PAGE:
But here’s the rub, whilst the cast are barely able to keep a straight face (apart from the gormless American), the dialogue laughable, and the plot full of holes, the execution is often incredible. In the accompanying making off it is strongly implied that, er, there was a lot of powdered chemicals being imbibed during production (honestly, I’m shocked) but the film looks fantastic. Shot by Alan Hume who had lensed a lot of Bond movies, the picture utilises primary colours in clear homage to Mario Bava. The special effects work is still outstanding today and supervised by John Dykstra of Star Wars fame. Especially impressive are the desiccated corpses that the homicidal space chick leaves in her wake. These reanimate to then attack the living, and look like the undead from an EC comics strip.
I generally despise the term ‘guilty pleasure,’ you either like a movie or not, but Lifeforce is one of those rare bad movies that is both entertaining and pleasurable. Any fan of B movies, and sci-fi/horror junk has to check this out. It is infinitely more entertaining than the SyFy channel crap that has usurped good honest schlock nowadays.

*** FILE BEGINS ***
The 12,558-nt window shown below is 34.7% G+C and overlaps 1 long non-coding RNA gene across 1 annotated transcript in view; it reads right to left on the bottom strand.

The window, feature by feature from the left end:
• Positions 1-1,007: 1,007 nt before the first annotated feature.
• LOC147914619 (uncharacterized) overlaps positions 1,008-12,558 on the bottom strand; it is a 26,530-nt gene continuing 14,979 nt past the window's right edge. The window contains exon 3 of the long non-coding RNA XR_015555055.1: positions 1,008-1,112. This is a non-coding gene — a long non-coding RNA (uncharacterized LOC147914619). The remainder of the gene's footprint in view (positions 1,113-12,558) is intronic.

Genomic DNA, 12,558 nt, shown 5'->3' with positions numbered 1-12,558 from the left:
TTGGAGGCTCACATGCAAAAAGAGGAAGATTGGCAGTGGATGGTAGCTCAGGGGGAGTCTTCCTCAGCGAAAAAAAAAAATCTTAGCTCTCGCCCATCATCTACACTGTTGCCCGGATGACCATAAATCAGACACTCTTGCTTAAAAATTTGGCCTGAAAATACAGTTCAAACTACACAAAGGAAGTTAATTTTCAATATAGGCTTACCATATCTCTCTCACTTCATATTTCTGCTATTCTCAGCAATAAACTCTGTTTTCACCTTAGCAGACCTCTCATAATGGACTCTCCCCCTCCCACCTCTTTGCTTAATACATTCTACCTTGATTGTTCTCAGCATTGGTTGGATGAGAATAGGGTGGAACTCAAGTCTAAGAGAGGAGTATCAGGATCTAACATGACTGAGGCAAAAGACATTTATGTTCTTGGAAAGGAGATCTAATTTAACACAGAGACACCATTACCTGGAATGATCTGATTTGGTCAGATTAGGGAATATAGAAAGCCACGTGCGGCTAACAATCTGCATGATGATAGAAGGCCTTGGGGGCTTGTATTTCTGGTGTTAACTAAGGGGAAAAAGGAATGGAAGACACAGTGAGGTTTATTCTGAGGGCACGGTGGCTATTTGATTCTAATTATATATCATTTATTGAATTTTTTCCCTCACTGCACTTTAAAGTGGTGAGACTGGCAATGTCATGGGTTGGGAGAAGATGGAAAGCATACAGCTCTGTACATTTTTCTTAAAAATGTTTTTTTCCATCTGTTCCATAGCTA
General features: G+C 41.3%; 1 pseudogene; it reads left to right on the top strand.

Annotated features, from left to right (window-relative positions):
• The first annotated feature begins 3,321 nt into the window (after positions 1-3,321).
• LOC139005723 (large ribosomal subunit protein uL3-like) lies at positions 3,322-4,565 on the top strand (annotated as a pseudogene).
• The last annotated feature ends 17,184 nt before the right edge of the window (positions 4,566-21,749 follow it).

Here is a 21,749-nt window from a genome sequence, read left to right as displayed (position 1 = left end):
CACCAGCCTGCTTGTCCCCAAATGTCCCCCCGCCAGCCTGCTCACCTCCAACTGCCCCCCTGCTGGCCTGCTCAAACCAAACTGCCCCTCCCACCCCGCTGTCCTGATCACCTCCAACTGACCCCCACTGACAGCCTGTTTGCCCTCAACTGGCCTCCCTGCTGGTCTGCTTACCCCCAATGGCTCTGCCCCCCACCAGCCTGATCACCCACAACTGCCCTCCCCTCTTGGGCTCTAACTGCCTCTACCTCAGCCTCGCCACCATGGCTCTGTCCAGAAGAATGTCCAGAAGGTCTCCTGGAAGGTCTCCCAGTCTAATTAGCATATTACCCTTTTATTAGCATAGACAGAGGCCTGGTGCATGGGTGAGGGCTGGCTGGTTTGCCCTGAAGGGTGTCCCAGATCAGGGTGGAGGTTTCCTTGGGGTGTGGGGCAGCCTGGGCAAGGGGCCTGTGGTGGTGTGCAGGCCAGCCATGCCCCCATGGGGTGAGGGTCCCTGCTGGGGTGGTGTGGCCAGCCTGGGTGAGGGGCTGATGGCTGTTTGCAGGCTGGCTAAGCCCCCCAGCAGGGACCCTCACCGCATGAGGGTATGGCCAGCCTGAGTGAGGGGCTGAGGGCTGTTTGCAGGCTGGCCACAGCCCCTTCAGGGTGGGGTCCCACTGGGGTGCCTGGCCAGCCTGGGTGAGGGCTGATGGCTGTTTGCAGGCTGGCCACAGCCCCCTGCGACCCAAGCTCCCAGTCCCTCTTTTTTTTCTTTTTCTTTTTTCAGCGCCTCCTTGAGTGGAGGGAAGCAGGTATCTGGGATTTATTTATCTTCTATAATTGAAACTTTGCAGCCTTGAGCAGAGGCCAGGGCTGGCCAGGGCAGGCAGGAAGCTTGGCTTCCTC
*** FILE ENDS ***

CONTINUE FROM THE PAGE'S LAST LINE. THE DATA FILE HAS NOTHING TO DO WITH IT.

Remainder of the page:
For AV quality obsessives, Arrows restoration (supervised by Hooper) is superb and the film looks fantastic. There is a 5.1 remix, and an isolated score track.
Extras: a pretty impressive package. Three commentaries, including one with Hooper. A substantial making off that benefits from participants being able to say what the hell they like because they are all retired. Separate interviews with May, and a hilariously deluded Railsback who thinks the film is a masterpiece. MGM and Cannon trailers. All in all pretty good stuff.
This review was previously published on http://www.chrisandphilpresent.co.uk/